Instead, How Charts Lie is a standalone book that, if you work with data and visualization, you can give as a gift to that friend or relative who doesn't understand what you do. I hope that it'll help the public to approach numbers and their visual representations more critically, but also with more interest, appreciation, and care.

That's why I once toyed with a different subtitle —and How They Make Us Smarter, because good charts that are correctly read may have that effect. Despite its title, the tone of the book is positive: it's not that charts lie per se, but that we tend to lie to ourselves with them, even when they are well designed. But we can learn.

Some other authors have already read How Charts Lie and provided early blurbs:

“What can I say? I'm a sucker for statistics explained in funny, engaging, and mathematically correct ways, especially when every now and then a line like "charts lie to us because we are prone to lying to ourselves" is thrown in with good humor. A must read for anyone who wants to stay informed.”
Cathy O'Neil, author of Weapons of Math Destruction

“I wish we lived in a world where you didn’t need to read Alberto Cairo’s How Charts Lie, a robust guide to self-defense against graphs and figures designed to mislead.  But here we are, and yes, you do." Jordan Ellenberg, author of How Not to Be Wrong: The Power of Mathematical Thinking

"This book offers a succinct, elegant, accessible look at the ways data can be represented or misrepresented and is a perfect primer for anyone who cares about the difference." Charles Wheelan, author of Naked Statistics: Stripping the Dread from the Data

 “Alberto Cairo has written a wise, witty and utterly beautiful book. You couldn't hope for a better teacher to improve your graphical literacy.” Tim Harford, author of The Undercover Economist and presenter of More or Less in the BBC

“This book will open your eyes to how everyone uses visuals to push agendas. A master visual designer, Alberto Cairo shows you how to read charts and decode design. After this book, you can’t look at charts with a straight face!.” Kaiser Fung, author of Numbersense: How to Use Big Data to Your Advantage

Alberto Cairo shares great examples of data visualization and storytelling for anyone who wants to dig into their data.” Dona Wong, author of The Wall Street Journal Guide to Information Graphics

“A picture may be worth a thousand words, but only if you know how to read it. In this book, Alberto Cairo teaches us how to get smarter about visual information by reading charts with attention and care. I found a lot to steal here, and you will, too.” Austin Kleon, author of Steal Like An Artist


I'll continue delivering my public lecture wherever I'm invited. The only major change besides its content —which will be closer to the new book— is the title: instead of Visual Trumpery it'll be How Charts Lie. Requirements remain the same:

• Send me an e-mail so we can chat about location and dates: alberto DOT cairo AT gmail DOT com.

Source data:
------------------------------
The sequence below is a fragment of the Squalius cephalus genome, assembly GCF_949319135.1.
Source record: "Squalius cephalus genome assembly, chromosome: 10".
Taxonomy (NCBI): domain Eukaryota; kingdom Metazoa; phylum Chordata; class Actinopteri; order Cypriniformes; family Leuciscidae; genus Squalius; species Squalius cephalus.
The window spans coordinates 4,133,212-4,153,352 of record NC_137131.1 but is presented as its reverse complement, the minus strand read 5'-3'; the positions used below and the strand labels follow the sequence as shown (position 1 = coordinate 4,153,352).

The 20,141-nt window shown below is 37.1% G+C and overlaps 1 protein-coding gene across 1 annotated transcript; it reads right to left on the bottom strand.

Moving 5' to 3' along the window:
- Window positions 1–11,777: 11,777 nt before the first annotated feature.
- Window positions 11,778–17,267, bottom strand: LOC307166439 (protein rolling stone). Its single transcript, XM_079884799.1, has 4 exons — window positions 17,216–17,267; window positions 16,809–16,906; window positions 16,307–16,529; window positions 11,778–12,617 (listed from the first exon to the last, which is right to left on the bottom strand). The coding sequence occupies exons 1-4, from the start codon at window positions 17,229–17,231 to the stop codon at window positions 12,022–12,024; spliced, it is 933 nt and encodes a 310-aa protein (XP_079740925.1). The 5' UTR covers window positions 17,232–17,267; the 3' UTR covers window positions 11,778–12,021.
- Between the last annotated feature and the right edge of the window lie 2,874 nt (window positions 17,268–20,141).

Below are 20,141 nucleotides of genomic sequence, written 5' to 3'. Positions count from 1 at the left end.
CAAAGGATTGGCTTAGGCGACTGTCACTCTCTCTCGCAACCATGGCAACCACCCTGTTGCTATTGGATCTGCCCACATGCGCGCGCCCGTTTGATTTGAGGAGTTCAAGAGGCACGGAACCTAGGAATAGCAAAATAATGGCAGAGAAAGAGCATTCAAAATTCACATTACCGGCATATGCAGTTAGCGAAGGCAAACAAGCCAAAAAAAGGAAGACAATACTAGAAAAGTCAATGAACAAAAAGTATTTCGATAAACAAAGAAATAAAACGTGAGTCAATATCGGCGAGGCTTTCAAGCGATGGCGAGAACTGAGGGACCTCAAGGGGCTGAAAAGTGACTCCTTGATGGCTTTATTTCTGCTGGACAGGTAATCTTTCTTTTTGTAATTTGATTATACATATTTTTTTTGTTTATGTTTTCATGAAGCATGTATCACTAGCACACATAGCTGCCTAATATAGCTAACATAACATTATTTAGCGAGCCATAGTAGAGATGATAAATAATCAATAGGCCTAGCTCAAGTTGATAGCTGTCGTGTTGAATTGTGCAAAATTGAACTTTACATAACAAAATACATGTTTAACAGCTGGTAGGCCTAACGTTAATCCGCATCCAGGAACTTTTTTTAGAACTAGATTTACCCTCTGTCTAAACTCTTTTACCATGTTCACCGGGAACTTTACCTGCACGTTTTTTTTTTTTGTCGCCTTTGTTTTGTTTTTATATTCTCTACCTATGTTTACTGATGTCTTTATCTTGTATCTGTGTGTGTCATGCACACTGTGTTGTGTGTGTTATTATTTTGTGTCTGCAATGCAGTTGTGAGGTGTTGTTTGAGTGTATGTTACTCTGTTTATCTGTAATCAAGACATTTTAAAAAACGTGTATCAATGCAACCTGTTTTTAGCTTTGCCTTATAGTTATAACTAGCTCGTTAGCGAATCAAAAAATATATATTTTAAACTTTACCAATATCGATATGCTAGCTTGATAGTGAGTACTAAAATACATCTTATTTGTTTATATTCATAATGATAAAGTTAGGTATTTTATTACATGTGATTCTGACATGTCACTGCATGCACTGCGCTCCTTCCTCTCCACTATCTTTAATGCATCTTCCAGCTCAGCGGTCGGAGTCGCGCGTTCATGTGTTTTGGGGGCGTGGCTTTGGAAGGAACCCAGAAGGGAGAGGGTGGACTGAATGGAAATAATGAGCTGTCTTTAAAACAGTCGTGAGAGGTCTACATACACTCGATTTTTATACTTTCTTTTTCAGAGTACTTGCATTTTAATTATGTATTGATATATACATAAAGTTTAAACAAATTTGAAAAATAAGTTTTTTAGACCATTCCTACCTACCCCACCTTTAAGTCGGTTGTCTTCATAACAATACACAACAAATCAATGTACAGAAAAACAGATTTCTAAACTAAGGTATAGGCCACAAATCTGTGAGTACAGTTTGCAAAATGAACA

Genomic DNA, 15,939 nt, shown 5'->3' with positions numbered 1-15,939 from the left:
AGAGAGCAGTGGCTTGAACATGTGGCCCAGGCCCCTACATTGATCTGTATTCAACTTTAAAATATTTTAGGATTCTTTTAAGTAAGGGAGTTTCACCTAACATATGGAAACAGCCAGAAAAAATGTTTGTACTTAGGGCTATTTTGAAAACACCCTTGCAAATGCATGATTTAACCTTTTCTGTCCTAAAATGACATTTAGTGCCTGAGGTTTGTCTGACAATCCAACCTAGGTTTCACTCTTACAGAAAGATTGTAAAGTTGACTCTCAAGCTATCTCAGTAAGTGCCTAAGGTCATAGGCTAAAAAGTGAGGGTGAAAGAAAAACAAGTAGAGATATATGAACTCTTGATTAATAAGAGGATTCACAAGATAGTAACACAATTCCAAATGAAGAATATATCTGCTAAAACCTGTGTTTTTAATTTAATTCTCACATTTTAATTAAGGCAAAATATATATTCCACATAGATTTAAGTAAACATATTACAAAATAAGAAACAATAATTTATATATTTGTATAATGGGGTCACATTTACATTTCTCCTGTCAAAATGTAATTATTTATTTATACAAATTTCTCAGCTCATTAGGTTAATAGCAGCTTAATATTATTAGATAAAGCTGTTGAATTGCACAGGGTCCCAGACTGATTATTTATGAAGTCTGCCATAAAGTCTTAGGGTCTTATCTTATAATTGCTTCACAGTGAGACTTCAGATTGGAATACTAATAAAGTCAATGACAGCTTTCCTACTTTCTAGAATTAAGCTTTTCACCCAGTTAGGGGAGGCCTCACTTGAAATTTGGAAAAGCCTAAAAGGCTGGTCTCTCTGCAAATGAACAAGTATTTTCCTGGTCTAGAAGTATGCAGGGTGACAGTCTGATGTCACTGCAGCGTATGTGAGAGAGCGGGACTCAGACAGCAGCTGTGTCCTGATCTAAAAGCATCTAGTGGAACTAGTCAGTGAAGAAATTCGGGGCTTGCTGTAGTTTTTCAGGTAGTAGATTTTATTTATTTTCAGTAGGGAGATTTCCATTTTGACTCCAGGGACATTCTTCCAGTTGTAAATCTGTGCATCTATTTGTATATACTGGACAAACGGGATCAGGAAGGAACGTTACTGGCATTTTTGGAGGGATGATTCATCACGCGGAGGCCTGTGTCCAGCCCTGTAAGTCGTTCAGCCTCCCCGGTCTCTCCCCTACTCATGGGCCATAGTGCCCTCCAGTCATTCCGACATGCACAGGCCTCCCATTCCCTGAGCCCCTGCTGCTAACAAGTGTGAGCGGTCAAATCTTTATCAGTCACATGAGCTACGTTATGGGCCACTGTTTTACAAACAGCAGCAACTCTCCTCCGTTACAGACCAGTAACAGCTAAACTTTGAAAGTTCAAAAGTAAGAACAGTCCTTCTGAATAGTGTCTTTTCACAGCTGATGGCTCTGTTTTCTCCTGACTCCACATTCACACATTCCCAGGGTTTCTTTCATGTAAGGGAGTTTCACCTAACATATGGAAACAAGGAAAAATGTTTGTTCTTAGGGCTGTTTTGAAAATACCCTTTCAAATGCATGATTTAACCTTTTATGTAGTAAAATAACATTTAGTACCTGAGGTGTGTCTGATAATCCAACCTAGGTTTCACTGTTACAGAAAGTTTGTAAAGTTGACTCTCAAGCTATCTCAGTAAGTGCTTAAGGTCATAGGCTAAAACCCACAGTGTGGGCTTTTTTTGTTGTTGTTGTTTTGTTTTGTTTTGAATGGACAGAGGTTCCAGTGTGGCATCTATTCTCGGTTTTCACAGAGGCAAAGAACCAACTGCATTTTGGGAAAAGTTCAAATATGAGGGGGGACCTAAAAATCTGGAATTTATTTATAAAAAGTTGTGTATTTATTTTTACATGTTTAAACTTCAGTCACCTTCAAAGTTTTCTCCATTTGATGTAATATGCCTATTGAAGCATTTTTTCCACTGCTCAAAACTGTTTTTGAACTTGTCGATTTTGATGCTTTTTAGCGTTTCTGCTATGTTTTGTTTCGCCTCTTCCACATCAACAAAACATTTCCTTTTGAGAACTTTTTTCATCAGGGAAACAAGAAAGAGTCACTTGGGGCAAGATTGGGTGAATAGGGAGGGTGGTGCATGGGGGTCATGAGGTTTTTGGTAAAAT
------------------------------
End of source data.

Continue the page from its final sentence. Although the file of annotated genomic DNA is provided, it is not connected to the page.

• I won't take salary for the public talk.
• I only need you to cover a flight (economy is fine), hotel (I'm an easy guest), and minor expenses such as taxis and meals.
• Attendance to the talk should be free and open to anybody.

I'll announce these talks in my calendar, which I haven't updated in a while. I'll also post them in the upcoming website of the new book,

Me and the World, a book to explain visualization to children

Last night my seven-year-old-daughter finally understood what I do for a living. For years she thought I “design maps” —which isn't incorrect, but it's not the whole story— and she knew I also create histograms like the ones she's drawn in school to measure the distribution of heights of students in her classroom. But I don't think that she fully realized that “information graphics” is a field and a job until we read Yo y el mundo (Me and the World), a book by Spanish authors Mireia Trius and Joana Casals, together.

Yo y el mundo is an Information is Beautiful-like book —an assortment of fun infographics— specifically for children. Each spread is devoted to a topic, and the variety is astonishing. You'll find graphics about what people in different countries eat for breakfast, the cities with the worst traffic in the world (Miami, where we live, is the 10th,) in what months children are born more often, the most spoken languages in the world, where children have more or less homework, and many others. The book is even useful if you want your kids to understand how important it is to source graphics; all sources are credited in an appendix at the end.

So, recommended reading even if you don't speak Spanish. You can figure out the content of the graphics regardless. I know it because I gave a copy as a gift to a friend of mine —a native English speaker— and his daughter immediately seized it and spent hours poring over it.

Monday, June 10, 2019

Thoughts and readings about visualization critique

Jon Schwabish has a good post about data visualization critique. This is a relevant paragraph: